Tuesday, May 04, 2021

Bad Doings & Big Ideas by Bill Willingham and various artists

The odds-and-sods collection has a long and glorious history, which I'm not going to get deeply into here. But I will say that in comics, and especially DC Comics, it's a way to squeeze another piece of product out of a current top performer, since that top performer probably did a bunch of random shorter stuff that can be slapped profitably between two covers.

(Previous examples of the form: The Sequential Art of Amanda Conner, DC Universe by Alan Moore, Neil Gaiman's Midnight Days and The DC Universe by Neil Gaiman. No, I don't know why Gaiman gets the definite article when creating the DC Universe, and Moore does not.)

In 2011, Bill Willingham was the biggest creator DC's Vertigo imprint had, smack in the middle of the hugely popular Fables series and spinning off sidebars mostly co-written with others (Jack of Fables, Fairest, Cinderella). But no corporation is ever happy with what it has: it always wants more.

And so, somewhere, in some office high above Manhattan, the idea of a Willingham odds-and-sods collection was born. It turned out he had a lot of DC odds, mostly related to the Neil Gaiman Sandman-verse, the previous heavyweight Vertigo champion. And it was the era of big bug-crushing omnibi, so DC was presumably happy to see they had enough to slaughter several beetles at once.

Bad Doings & Big Ideas came out at the end of 2011, collecting basically the Venn diagram of "by Bill Willingham," "from Vertigo," and "not Fables." It has over five hundred pages of comics from roughly the decade 1999-2009, including three graphic-novel length stories (of six, four, and four issues each), three more full-issue stories, and eight more shorter pieces. It has both a general (though short) introduction by Willingham and notes on each story, along with detailed who-did-what credits for every story and a detailed table of contents. And it was all wrapped up in a new James Bennett cover, which is good and eye-catching and yet makes me wonder if Willingham offered to make a cover himself and was let down gently. (On the other hand, I don't think Willingham has ever been a painter, and a book like this just looks classier with a fully-painted cover rather than a drawn-and-colored one. So maybe it was even his idea.)

The first big story is Proposition Player, a comics series drawn mostly by Paul Guinan (it started off as an all-Willingham joint, which lasted not quite halfway through the first issue) about a professional poker player who gets mixed up with the supernatural in a very Vertigo way. It was intended to be an ongoing series, but the market did not agree, so it got just the initial six issues to set up the premise and has sat dormant ever since. It's a decent set-up, with that core Willingham cruelty baked in around the edges, but, in retrospect, might not have given as much scope for additional stories that Fables did, just three years later.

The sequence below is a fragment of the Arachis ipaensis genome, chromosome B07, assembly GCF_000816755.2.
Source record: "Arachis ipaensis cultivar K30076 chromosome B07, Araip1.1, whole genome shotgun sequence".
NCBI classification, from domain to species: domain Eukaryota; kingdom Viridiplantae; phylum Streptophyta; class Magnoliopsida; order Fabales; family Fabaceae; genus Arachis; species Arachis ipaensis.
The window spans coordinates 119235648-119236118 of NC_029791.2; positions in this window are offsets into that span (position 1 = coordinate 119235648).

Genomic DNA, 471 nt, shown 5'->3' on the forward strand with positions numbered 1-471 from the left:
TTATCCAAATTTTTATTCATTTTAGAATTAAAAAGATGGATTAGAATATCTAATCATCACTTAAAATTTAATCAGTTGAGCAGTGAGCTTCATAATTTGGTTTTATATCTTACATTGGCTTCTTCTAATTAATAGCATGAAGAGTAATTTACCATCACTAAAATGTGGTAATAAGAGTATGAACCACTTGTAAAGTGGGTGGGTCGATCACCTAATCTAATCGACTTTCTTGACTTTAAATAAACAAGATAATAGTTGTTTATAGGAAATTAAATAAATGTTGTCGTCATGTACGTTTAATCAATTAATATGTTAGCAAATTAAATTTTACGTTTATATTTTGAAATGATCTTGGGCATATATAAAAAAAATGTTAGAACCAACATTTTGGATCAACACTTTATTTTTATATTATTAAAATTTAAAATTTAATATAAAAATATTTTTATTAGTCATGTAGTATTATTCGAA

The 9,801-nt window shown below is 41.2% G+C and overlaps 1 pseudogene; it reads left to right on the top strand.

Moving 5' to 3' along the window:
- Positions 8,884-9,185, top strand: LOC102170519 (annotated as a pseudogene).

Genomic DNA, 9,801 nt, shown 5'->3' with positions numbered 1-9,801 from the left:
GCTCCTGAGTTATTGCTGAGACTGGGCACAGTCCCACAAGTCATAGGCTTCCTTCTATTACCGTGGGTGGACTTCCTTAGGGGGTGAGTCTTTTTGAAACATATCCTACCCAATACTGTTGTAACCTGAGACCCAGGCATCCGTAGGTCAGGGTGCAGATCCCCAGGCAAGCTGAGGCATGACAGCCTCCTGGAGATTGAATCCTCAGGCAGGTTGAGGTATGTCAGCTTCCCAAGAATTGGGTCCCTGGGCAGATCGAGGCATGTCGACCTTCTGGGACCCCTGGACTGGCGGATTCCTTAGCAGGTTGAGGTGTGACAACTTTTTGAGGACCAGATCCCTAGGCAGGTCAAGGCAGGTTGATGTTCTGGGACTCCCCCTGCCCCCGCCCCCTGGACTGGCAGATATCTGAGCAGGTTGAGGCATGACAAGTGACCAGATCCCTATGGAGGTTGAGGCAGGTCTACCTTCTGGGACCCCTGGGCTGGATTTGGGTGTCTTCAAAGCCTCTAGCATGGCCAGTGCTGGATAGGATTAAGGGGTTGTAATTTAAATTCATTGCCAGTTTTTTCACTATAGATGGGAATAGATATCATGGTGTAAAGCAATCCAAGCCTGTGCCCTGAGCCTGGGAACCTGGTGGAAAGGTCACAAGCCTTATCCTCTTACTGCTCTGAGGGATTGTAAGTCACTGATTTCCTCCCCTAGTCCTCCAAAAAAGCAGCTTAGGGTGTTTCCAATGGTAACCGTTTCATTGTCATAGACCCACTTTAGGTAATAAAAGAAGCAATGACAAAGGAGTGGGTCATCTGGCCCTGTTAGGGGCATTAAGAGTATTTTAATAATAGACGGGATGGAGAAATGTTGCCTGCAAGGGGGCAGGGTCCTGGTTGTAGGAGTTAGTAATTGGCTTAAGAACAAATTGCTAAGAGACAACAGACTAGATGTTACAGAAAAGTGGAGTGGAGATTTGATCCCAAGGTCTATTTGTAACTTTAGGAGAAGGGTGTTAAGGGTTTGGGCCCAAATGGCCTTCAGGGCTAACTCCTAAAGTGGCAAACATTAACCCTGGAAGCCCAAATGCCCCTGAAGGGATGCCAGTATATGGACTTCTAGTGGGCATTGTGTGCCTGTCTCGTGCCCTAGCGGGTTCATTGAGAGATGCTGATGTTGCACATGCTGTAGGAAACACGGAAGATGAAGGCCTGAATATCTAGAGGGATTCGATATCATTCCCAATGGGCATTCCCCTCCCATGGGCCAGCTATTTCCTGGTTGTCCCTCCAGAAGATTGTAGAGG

The second and third big stories are the two "Thessaly" miniseries, about an ancient witch who showed up in Sandman and walked out of that series still alive and mostly untouched, which was rare. Shawn McManus, who also worked on Sandman, illustrated those two stories, which are a little bit too tight and plotty for their own good: Willingham throws out hooks for things he doesn't have space to reel in, but the stories themselves are solid in that neo-horror Sandman style.

And then the rest is partly comedy (a one-shot about Merv Pumpkinhead as a "spy" in the real world) partly horror (several of the shorter pieces), partly already odds-and-sods (a one-short with multiple artists called Everything You Always Wanted to Know About Dreams But Were Afraid to Ask), and then partly more-or-less just adventure stories ("The Further Adventures of Danny Nod, Heroic Library Assistant," from the miscellaneous book The Dreaming). Some of the short pieces I didn't call out specifically fit into multiple of those categories, or not clearly into any -- there's a short series of backups from House of Mystery that seem to be mostly "Willingham gets to work with artists he loves and has never collaborated with before."

It is miscellaneous; that's the point. And it's very much for the audience of people who found Willingham through the Fables door and want more kinda like that. (People who found Willingham through the Elementals door are older, crabbier, and still waiting for our collection.) Whether that's much of an audience a decade later, I can't say: I was vaguely looking for this for several years, finally found it cheap, and then it sat on the shelf for a while after that. I am happy I finally found and then read it, though: I'd missed Proposition Player at the time (pretty much everyone did) and didn't even know about most of the short stuff.

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